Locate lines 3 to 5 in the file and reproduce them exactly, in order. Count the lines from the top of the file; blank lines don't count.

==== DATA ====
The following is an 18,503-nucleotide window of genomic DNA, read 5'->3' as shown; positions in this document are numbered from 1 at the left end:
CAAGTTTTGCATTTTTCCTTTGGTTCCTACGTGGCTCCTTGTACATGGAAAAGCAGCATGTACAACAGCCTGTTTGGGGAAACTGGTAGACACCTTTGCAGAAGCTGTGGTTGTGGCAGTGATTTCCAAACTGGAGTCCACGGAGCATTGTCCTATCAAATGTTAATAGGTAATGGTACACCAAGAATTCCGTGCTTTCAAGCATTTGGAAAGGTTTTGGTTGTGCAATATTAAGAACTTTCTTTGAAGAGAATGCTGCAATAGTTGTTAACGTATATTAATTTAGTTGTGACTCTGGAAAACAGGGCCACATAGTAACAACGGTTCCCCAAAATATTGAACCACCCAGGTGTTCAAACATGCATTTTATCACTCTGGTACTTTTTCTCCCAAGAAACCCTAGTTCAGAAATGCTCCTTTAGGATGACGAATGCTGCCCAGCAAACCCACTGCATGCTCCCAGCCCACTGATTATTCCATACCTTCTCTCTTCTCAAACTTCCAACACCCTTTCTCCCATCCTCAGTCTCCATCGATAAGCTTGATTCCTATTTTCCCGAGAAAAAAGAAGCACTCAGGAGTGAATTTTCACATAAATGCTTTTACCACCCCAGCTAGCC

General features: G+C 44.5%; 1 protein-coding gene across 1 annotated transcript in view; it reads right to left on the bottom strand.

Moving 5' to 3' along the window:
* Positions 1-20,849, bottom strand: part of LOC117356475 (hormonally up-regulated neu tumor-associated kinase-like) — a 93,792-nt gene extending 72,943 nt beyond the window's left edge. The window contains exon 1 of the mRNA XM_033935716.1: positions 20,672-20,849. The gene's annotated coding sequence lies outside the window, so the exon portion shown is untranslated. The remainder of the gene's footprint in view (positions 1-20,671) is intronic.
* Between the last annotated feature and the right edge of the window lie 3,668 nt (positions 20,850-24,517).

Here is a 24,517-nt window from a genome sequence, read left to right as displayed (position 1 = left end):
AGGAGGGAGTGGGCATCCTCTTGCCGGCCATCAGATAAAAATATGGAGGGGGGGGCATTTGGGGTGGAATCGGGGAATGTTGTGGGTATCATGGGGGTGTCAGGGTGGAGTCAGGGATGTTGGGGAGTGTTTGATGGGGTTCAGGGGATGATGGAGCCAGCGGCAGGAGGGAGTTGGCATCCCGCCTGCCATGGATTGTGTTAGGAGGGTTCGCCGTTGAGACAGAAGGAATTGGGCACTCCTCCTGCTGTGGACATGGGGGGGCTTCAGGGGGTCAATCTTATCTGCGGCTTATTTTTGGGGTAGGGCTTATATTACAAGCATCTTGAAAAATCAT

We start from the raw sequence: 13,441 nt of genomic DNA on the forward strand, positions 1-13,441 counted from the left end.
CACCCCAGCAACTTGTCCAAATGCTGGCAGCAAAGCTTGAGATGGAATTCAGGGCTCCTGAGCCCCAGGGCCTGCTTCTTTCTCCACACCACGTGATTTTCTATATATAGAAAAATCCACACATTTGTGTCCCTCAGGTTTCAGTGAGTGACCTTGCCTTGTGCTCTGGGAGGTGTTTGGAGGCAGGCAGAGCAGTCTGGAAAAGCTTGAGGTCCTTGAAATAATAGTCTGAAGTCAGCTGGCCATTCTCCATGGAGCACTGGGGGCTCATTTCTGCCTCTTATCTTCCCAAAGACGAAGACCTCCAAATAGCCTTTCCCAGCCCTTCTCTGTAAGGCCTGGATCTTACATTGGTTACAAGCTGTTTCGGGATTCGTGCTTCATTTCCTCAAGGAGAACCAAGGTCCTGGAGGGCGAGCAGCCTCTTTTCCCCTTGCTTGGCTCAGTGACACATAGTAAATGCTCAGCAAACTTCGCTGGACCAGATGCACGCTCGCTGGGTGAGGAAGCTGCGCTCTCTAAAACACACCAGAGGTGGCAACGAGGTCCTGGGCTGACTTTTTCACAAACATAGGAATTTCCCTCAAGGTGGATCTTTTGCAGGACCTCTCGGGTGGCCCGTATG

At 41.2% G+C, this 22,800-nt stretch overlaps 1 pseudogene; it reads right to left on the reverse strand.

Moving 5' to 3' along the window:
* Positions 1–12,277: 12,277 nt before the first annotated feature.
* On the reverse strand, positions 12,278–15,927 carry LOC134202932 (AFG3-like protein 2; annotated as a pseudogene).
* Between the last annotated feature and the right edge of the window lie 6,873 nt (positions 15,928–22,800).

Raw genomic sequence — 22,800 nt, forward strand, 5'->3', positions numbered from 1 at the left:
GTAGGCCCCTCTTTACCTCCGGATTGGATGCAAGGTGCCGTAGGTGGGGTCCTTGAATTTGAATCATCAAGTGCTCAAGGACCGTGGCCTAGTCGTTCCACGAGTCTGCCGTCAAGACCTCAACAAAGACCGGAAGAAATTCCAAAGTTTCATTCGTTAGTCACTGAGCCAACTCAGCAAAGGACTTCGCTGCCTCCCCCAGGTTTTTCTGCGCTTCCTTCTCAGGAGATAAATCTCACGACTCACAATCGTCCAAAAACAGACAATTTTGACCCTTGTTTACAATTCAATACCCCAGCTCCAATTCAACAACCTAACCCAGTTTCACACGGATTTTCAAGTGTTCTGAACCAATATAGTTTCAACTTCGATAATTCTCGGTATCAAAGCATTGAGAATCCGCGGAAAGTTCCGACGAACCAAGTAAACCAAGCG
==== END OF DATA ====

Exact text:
General features: G+C 44.5%; 1 protein-coding gene across 1 annotated transcript in view; it reads right to left on the bottom strand.

Moving 5' to 3' along the window:
* Positions 1-20,849, bottom strand: part of LOC117356475 (hormonally up-regulated neu tumor-associated kinase-like) — a 93,792-nt gene extending 72,943 nt beyond the window's left edge. The window contains exon 1 of the mRNA XM_033935716.1: positions 20,672-20,849. The gene's annotated coding sequence lies outside the window, so the exon portion shown is untranslated. The remainder of the gene's footprint in view (positions 1-20,671) is intronic.